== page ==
• Animals also help in reducing anxiety and stress.
  • They provide and increase social support to people.
  • It provides motivation and focus.
  • Reducing pain and leasing fatigue
  • Animals also help to improve coping skills.
How to become an animal therapist
Image by Anna from Pixabay

What does an animal therapist do?

The day-to-day tasks of an animal therapist can vary depending on the setting they work in and the type of animal therapy they provide. However, some everyday tasks may include:

  • Evaluating the needs of the individual or group.
  • They conduct therapy sessions between patients and animals
  • Help patients improve social skills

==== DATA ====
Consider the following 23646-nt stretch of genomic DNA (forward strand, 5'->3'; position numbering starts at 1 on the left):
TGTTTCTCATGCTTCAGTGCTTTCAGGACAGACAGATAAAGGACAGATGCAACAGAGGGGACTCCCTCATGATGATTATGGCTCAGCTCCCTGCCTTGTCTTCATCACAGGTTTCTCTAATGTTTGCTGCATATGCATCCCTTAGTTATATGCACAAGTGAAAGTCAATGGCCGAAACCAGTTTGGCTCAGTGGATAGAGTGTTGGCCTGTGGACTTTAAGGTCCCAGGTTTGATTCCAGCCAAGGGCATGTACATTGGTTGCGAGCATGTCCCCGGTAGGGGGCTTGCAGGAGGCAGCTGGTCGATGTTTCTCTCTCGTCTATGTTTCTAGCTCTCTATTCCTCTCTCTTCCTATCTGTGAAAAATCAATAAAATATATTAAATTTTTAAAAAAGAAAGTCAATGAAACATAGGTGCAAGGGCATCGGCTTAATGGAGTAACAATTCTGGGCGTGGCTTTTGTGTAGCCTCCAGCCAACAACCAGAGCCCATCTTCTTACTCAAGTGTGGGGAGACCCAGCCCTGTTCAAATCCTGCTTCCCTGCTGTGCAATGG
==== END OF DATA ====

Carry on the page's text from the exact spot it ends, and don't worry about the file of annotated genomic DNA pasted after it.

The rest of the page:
• Developing a treatment plan to meet the individual’s or group’s needs.
  • Acts as a facilitator between patient and therapy animal
  • Traveling to patients’ homes to perform therapy
  • Traveling to hospitals to perform therapy
  • Conducting therapy sessions with the individual or group.
  • Scheduling appointments
  • Owning and training therapy animals
  • Providing emotional support, guidance, and companionship.
  • Observing and documenting progress.
  • Working with other healthcare professionals to provide the best possible care.
  • Following up with individuals or groups after therapy has ended.

Different types of animal therapy

There are many different types of animal therapy. Here are a few examples:

  • Dog therapy: working with dogs to provide emotional support, physical activity, and companionship.